Maximum Conditions of Darkness

The first days and weeks after the September 11th event was an extraordinary time to observe some of the machinery behind the American symbol making machine. It was also an opportune time to see the symbols being sent into battle against America.

The first days and weeks after the September 11th event was an extraordinary time to observe some of the machinery behind the American symbol making machine. It was also an opportune time to see the symbols being sent into battle against America. As it is with any great tragedy that serves to make people re-evaluate life in general, the September event had this re-evaluation effect on Americans. Life lost its incessant movement forward and suddenly time seemed stopped, the "ship of life" (even the ship of state) becalmed in a windless lagoon.

It was a time when "passengers" on the ship looked around them and "smelled the roses" and thought about other things than symbols. For a brief period of time, Americans slipped outside the trance hold of symbols on their daily life and unconscious, collective feelings moved more into a dim, hazy type of visibility.

This aftermath period was dominated by the symbolism of darkness rather than light. The night-time symbolism was a symbolism America and the western world understood far less than the day-time symbolism of light. Yet it seemed that much could be gained by examining America under the dominance of this dark period. It seemed almost as if someone had turned down the rheostat on the great light of American culture and in the new dimness new objects could be seen that had never been seen before in the bright light of normal everyday life.

Perhaps some symbolic message was even being sent to America as it fell out of its trance on tiny brand symbols for a while. There was this distinct possibility and even a dim glow of hope. I remembered one of my favorite quotes from a little known psychiatrist named W. Bion and his "Brazillian Lectures" of 1974:

"Instead of trying to bring a brilliant, intelligent, knowledgeable light to bear on obscene problems, I suggest we bring to bear a diminution of the light - a penetrating beam of darkness; a reciprocal of the searchlight.... The darkness would be so absolute that it would achieve a luminous, absolute vacuum. So that, if any object existed, however faint, it would show up very clearly. Thus, a very faint light would become visible in maximum conditions of darkness."

Within the "diminution of light" brought to America and the world after September 11th, perhaps there was a fleeting, unique window of opportunity to see these faintly glowing objects - wounded little lightning bugs - that would soon disappear in the glaring light of a grand symbol-making culture getting back to normal again. A unique chance to see those forgotten, invisible everyday objects of American life and culture: the little roadside cafes forgotten when interstates bypassed them; the towns along the freeways never really noticed before; the love we had for our children as they hugged us in the mornings before the family exploded in all different directions into the new day.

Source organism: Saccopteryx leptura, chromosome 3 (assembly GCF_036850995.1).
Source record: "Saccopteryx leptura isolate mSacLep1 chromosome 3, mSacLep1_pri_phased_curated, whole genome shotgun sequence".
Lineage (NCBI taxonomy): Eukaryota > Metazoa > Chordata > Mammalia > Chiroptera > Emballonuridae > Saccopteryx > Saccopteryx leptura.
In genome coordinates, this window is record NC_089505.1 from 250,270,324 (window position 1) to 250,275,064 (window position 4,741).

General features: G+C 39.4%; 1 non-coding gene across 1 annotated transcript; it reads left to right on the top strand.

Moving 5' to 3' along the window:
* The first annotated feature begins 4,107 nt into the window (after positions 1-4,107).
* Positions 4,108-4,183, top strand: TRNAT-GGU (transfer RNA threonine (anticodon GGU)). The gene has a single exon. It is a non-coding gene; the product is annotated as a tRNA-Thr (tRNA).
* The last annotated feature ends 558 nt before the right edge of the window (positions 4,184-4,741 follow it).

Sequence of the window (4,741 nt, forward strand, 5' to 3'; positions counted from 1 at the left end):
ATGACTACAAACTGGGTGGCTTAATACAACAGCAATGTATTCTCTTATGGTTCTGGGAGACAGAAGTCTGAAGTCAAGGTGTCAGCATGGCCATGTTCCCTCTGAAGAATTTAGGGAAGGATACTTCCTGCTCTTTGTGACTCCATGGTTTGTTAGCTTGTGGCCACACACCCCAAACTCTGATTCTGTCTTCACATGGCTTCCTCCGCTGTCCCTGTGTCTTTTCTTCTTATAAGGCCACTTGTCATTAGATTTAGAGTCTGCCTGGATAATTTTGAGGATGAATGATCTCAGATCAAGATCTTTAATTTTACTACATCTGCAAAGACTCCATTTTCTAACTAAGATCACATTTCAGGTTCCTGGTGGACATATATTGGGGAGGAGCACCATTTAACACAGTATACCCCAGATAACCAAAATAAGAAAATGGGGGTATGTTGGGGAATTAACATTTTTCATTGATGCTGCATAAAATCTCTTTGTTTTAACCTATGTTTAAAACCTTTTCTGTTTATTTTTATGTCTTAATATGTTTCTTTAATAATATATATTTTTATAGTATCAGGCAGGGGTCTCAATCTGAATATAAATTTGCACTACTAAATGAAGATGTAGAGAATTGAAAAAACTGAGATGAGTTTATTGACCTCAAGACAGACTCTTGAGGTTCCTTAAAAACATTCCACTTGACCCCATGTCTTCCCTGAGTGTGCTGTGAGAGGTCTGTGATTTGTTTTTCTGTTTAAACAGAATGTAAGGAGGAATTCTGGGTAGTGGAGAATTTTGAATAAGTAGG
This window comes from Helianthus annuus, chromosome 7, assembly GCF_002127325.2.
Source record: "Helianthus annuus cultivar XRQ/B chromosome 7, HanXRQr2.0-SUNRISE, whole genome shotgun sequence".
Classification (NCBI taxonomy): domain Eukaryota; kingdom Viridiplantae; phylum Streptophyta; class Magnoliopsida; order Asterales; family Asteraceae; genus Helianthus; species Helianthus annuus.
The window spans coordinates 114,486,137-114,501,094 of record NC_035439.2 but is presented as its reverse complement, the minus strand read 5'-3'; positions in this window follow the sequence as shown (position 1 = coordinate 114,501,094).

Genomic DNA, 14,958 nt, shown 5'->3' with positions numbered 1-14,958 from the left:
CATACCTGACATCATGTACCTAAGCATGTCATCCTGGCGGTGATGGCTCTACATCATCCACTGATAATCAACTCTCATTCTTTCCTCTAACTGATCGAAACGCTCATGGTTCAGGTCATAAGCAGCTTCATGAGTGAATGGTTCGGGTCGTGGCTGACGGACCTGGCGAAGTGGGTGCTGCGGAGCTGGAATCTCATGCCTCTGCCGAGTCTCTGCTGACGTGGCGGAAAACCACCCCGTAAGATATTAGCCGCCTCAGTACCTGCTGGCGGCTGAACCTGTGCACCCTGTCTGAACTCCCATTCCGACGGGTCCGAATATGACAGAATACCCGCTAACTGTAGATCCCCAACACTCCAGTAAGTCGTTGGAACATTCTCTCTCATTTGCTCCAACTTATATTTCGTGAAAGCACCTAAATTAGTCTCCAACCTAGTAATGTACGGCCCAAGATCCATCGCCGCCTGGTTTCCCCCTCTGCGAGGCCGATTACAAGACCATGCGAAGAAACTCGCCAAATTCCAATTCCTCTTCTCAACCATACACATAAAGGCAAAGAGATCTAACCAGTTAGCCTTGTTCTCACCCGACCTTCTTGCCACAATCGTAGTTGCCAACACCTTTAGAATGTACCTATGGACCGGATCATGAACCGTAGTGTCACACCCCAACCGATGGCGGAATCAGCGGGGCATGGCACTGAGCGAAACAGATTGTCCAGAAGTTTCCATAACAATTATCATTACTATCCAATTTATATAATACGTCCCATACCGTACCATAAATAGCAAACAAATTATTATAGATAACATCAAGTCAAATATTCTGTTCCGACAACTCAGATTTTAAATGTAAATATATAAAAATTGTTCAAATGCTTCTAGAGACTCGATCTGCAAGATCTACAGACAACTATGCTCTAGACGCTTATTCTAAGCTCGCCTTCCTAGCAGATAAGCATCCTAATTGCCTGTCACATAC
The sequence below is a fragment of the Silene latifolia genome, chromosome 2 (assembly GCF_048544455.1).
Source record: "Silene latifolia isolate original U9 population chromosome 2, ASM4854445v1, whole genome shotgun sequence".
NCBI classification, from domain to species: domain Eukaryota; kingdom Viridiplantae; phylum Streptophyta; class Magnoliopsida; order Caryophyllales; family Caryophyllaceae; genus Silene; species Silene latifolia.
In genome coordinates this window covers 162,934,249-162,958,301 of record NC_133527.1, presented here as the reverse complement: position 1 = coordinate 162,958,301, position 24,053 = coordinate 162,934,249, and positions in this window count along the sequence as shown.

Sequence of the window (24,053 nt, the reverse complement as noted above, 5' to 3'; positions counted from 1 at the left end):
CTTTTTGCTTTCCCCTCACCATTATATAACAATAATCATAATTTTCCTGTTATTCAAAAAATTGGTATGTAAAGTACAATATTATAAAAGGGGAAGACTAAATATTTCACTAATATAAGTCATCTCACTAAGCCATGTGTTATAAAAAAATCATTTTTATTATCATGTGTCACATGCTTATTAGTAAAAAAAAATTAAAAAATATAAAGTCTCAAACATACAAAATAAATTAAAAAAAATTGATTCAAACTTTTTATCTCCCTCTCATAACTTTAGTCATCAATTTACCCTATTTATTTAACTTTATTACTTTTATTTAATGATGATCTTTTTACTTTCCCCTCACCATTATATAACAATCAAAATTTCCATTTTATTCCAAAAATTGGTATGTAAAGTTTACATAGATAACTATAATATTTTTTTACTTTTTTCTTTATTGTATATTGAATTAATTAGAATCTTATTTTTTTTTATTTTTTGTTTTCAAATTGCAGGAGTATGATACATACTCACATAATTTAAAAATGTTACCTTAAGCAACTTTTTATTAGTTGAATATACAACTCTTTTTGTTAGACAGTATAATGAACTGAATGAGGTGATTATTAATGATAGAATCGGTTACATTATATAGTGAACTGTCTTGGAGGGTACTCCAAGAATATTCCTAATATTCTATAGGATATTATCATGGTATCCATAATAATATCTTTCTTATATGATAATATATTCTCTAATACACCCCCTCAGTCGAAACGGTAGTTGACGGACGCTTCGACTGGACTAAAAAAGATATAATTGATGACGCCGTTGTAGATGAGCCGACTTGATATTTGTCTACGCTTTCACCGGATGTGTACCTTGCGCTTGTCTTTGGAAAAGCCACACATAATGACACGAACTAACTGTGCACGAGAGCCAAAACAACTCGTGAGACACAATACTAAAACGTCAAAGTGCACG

Little things. Things never seen as important as that big symbol project all Americans were engaged in day and night: producing symbols through work in the day; consuming symbols through the night and weekends; bragging about our collection of symbols; trying to keep up with the symbols of the Jones family next door.

The symbol-making machinery seemed down for a while and unsure what its future should be. The grand machine with all its moving parts was suddenly stopped. For a while it was possible to examine its frozen parts before they became blurred in movement once again, grinding out American symbols to the rest of the nation and world. Examine them in a dim room like old industrial machines in a factory before light and electricity. Here, they no longer looked so grand and magical.

In the dim days after September 11th it seemed important to open your eyes as much as possible and try to see into the darkness. Just as it sometimes seemed important to shield your eyes from the glaring normalcy of everyday life.

Soon, the brilliant light of everyday symbols would bring back a much needed familiarity and assuredness into the world. Like that little bluebird that appeared out the kitchen window sill at the end of the horrors of the movie Blue Velvet, the "blue birds" of American symbols would also return again to sing their lullaby after the horror of a terrible event.

Gradually, their soothing singing would turn into an invasion of our life like pesky bees at a summer picnic full of sugar. There would be laughing Pillsbury doughboys and dancing tablets for upset stomachs and singing toilet bowls again. Ah, the lights of culture would be back on again and things would again be "Open for Business."


© John Fraim 2001.

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